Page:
These are the core values I hold dear as an artist, leader, thinker, and person.
Theater has the ability, or more specifically, the responsibility to make the invisible visible. We are an art-form that hinges on suspension of disbelief, and traffics far better in metaphor than realism. We can physicalize an emotion, ideal, state of being, dream—the potential for awe in the smallest of gestures is the essence of theatricality. The more we can distill and amplify the world around, the more successful our theatrical projects are at reaching the inner subconscious of our audience. We have the potential to create deep empathetic experiences for people in an era gravely in need of human connection.
I believe that we must use the platform of the stage to help the world see what they might not, to connect them to what is invisible to them in their daily lives. In particular, much of my work as a director focuses on the forgotten: not only the outcasts of society and people who go through life mostly invisible, but also the part of a person’s psyche or heart that has been cast aside, the consequences of an action that might not be apparent, or just a part of life that isn't usually discussed. By bringing to light the forgotten, we use the theatre to remember, rediscover, and realize.
We live in a world where we are inundated with information and entertainment in which it is easy to forget and overlook people, things, feelings, and possibilities. The theatre is a rare opportunity to unplug and share space with other live human beings in a room, breathing the same air, and focusing on the same moment. This is not only special, this is necessary. Without art to refocus us and call attention to the forgotten we might never remember. Things will be lost. People will be lost. And we won't know why.
I hope that people leave my productions with questions that stick with them. I hope they leave having discussions with other human beings and with themselves. I hope that they are inspired to think about or interact with the world a little bit differently. I hope they leave with hope.
Much of the work I create resides in a genre I call mythic realism. That is, a world based in a reality that is recognizable to us in some way, but with events that transcend what we believe to be the limitations of this world. Mostly, I am drawn to ordinary characters who exist in extraordinary circumstances, either by their own mind’s construction, or by the extreme state of the world they live in. These extraordinary circumstances are integral to creating theatrical metaphor, and therefore asking the audience to become co-creators in the reality of the play. This is imperative: that the audience can be drawn in by the truthfulness of the production, and yet are asked to engage fully to make the work complete, by solving the mystery, decoding the metaphor, involving themselves directly in creating meaning the production. My work can only point them towards thought and feeling, the audience must think and feel for themselves.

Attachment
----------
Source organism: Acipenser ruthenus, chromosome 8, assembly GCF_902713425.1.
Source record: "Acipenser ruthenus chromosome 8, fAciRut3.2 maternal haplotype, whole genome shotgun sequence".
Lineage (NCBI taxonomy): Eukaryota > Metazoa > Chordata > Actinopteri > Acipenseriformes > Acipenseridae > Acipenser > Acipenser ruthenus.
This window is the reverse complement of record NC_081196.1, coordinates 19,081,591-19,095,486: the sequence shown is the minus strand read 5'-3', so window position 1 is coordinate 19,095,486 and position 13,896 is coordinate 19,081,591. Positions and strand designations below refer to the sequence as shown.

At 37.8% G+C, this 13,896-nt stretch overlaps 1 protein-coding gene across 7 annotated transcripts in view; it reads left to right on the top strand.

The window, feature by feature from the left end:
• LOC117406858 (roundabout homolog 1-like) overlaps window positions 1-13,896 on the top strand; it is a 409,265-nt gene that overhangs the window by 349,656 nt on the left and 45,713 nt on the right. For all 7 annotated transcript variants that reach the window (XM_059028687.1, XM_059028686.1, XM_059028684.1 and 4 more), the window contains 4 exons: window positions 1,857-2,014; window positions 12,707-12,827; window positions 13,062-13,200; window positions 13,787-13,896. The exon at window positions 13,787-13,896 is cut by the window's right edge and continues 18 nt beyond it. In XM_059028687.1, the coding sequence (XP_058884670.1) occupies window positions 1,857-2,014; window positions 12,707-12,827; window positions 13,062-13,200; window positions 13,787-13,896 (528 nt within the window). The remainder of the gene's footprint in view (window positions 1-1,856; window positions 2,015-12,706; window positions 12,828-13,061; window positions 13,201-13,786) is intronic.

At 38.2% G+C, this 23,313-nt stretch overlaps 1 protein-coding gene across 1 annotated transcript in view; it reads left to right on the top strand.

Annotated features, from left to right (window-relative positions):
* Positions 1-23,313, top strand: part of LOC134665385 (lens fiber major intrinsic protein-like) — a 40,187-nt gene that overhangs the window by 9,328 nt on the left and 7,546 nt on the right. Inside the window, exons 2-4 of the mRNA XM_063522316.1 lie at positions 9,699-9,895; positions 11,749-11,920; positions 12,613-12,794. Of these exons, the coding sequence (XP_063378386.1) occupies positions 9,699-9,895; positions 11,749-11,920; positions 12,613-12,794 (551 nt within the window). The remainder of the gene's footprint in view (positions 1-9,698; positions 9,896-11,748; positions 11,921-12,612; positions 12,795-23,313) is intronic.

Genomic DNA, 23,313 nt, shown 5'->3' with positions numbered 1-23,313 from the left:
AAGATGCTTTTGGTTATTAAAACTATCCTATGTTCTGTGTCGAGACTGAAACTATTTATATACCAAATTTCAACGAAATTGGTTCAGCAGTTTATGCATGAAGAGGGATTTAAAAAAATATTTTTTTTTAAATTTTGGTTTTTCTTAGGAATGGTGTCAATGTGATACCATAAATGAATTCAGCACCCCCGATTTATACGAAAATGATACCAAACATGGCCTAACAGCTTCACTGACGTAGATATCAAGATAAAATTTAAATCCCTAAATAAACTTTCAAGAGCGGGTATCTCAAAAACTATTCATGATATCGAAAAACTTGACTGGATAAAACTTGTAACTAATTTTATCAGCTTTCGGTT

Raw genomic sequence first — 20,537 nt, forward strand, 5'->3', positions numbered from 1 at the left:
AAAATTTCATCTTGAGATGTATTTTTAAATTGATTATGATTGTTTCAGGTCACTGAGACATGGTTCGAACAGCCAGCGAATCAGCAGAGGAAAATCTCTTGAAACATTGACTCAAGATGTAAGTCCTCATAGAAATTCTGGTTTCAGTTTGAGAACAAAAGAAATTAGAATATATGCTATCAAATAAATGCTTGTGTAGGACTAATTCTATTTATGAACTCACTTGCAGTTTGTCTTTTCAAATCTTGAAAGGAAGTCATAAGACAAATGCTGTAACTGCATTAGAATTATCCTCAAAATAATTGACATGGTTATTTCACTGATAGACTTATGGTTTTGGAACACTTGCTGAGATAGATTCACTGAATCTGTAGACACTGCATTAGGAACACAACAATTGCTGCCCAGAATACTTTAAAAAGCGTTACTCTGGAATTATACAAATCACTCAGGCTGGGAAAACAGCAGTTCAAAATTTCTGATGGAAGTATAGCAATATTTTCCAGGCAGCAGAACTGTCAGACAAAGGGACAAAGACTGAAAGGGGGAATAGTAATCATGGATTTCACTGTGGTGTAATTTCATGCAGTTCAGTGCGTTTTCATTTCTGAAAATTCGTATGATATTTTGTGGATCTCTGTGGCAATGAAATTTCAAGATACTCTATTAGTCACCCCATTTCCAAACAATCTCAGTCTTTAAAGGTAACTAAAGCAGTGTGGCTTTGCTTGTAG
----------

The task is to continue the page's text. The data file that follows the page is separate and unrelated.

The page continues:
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JOANIE SCHULTZ has been a freelance director of theatre and opera based out of Chicago, IL, where she has lived for the last 20 years. Ms. Schultz’s work includes directing for The Goodman Theatre, Steppenwolf Theatre, Victory Gardens Theater, The Cleveland Play House, Kansas City Repertory Theatre, Studio Theatre in Washington DC, and around 30 other theatres and opera companies throughout Chicago.
Select notable work has included directing the smash hit and long-extended Hand to God (Studio Theatre); Venus in Fur (Goodman Theatre); the world premieres of Sarah Gubbins’ Cocked (Victory Gardens Theater), fml: how Carson McCullers saved my life (Steppenwolf Theatre), and The Kid Thing (About Face Theatre/Chicago Dramatists); the critically lauded The Whale and Rest by Samuel D. Hunter (Victory Gardens Theater); the Jeff Award winning productions of In Arabia We’d All be Kings and The Brief History of Helen of Troy (Steep Theatre); site-specific performances of the operas Acis and Galatea (Chicago Cultural Center) and Bluebeard’s Castle (New Millennium Orchestra); and co-creating and directing a 6-hour theatrical adaptation of Wagner’s Ring Cycle (The Building Stage).
Joanie holds an MFA in directing from Northwestern University and a BA in directing from Columbia College Chicago. She was a Drama League Fellow; The Goodman Theatre's Michael Maggio Directing Fellow; the SDCF Denham Fellow; a Lincoln Center Theater Directors Lab participant; and was 2013 Co-Artistic Curator for Theater on the Lake. Joanie was co-Artistic Director of Estrogen Fest; Associate Artistic Director of The Building Stage; and co-Founder/Artistic Director of Flush Puppy Productions.
From 2014-16, Joanie served as Associate Artistic Producer at Victory Gardens Theater, as part of the Leadership U One-on-One Fellowship funded by the Andrew W. Mellon Foundation and administered by TCG.
She is an ensemble member at Steep Theatre; associate artist with Victory Gardens; and an artistic cabinet member at Studio Theatre in DC. She has been on theater faculty of Columbia College Chicago and University of Chicago, the opera faculty of Roosevelt University, and has taught for the School at Steppenwolf, the Audition Studio, and Italian Operatic Experience.
Notable writing by Joanie:
- An Artistic Director Prepares -Regular column in TheatreJones.com
- My Utopian American Theatre Dream -TCG Blog post
- Are Criticism Rating Systems Serving Anybody? -Article in Howlround
Interviews with Joanie: